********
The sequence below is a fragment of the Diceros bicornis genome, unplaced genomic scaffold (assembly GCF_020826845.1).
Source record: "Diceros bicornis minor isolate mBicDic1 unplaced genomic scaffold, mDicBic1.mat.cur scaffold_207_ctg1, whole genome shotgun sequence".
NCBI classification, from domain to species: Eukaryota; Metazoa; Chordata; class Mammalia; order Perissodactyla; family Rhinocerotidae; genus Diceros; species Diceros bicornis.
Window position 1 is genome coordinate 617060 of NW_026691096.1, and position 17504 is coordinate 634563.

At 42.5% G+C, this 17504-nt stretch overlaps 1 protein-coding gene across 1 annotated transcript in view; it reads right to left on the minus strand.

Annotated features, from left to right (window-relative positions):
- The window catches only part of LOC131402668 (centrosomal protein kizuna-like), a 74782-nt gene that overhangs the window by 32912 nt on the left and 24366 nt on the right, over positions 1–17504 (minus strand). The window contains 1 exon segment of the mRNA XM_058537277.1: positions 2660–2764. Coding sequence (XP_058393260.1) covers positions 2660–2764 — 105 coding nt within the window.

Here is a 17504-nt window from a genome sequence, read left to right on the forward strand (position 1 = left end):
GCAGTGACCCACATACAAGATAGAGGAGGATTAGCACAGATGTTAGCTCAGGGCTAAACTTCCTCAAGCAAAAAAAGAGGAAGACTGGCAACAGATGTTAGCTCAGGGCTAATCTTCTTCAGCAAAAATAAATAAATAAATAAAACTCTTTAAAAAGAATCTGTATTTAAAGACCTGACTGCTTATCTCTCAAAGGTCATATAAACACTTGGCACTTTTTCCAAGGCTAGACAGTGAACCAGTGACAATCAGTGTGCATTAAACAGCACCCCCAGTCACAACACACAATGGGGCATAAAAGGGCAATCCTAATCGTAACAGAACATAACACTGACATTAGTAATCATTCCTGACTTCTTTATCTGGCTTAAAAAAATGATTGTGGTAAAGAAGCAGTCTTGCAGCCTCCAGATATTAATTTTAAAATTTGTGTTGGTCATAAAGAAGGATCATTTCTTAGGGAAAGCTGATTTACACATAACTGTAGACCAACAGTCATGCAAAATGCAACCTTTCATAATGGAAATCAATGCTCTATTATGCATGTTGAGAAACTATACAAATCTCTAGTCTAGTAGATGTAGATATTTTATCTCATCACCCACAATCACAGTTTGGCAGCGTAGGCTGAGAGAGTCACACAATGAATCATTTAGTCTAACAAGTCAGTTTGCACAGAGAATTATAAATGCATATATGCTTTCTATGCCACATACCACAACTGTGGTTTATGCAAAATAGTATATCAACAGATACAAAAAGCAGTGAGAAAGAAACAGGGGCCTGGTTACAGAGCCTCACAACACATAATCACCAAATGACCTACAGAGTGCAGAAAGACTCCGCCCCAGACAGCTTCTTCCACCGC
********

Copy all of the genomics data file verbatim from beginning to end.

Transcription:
The sequence below is a fragment of the Diceros bicornis genome, unplaced genomic scaffold (assembly GCF_020826845.1).
Source record: "Diceros bicornis minor isolate mBicDic1 unplaced genomic scaffold, mDicBic1.mat.cur scaffold_207_ctg1, whole genome shotgun sequence".
NCBI classification, from domain to species: Eukaryota; Metazoa; Chordata; class Mammalia; order Perissodactyla; family Rhinocerotidae; genus Diceros; species Diceros bicornis.
Window position 1 is genome coordinate 617060 of NW_026691096.1, and position 17504 is coordinate 634563.

At 42.5% G+C, this 17504-nt stretch overlaps 1 protein-coding gene across 1 annotated transcript in view; it reads right to left on the minus strand.

Annotated features, from left to right (window-relative positions):
- The window catches only part of LOC131402668 (centrosomal protein kizuna-like), a 74782-nt gene that overhangs the window by 32912 nt on the left and 24366 nt on the right, over positions 1–17504 (minus strand). The window contains 1 exon segment of the mRNA XM_058537277.1: positions 2660–2764. Coding sequence (XP_058393260.1) covers positions 2660–2764 — 105 coding nt within the window.

Here is a 17504-nt window from a genome sequence, read left to right on the forward strand (position 1 = left end):
GCAGTGACCCACATACAAGATAGAGGAGGATTAGCACAGATGTTAGCTCAGGGCTAAACTTCCTCAAGCAAAAAAAGAGGAAGACTGGCAACAGATGTTAGCTCAGGGCTAATCTTCTTCAGCAAAAATAAATAAATAAATAAAACTCTTTAAAAAGAATCTGTATTTAAAGACCTGACTGCTTATCTCTCAAAGGTCATATAAACACTTGGCACTTTTTCCAAGGCTAGACAGTGAACCAGTGACAATCAGTGTGCATTAAACAGCACCCCCAGTCACAACACACAATGGGGCATAAAAGGGCAATCCTAATCGTAACAGAACATAACACTGACATTAGTAATCATTCCTGACTTCTTTATCTGGCTTAAAAAAATGATTGTGGTAAAGAAGCAGTCTTGCAGCCTCCAGATATTAATTTTAAAATTTGTGTTGGTCATAAAGAAGGATCATTTCTTAGGGAAAGCTGATTTACACATAACTGTAGACCAACAGTCATGCAAAATGCAACCTTTCATAATGGAAATCAATGCTCTATTATGCATGTTGAGAAACTATACAAATCTCTAGTCTAGTAGATGTAGATATTTTATCTCATCACCCACAATCACAGTTTGGCAGCGTAGGCTGAGAGAGTCACACAATGAATCATTTAGTCTAACAAGTCAGTTTGCACAGAGAATTATAAATGCATATATGCTTTCTATGCCACATACCACAACTGTGGTTTATGCAAAATAGTATATCAACAGATACAAAAAGCAGTGAGAAAGAAACAGGGGCCTGGTTACAGAGCCTCACAACACATAATCACCAAATGACCTACAGAGTGCAGAAAGACTCCGCCCCAGACAGCTTCTTCCACCGC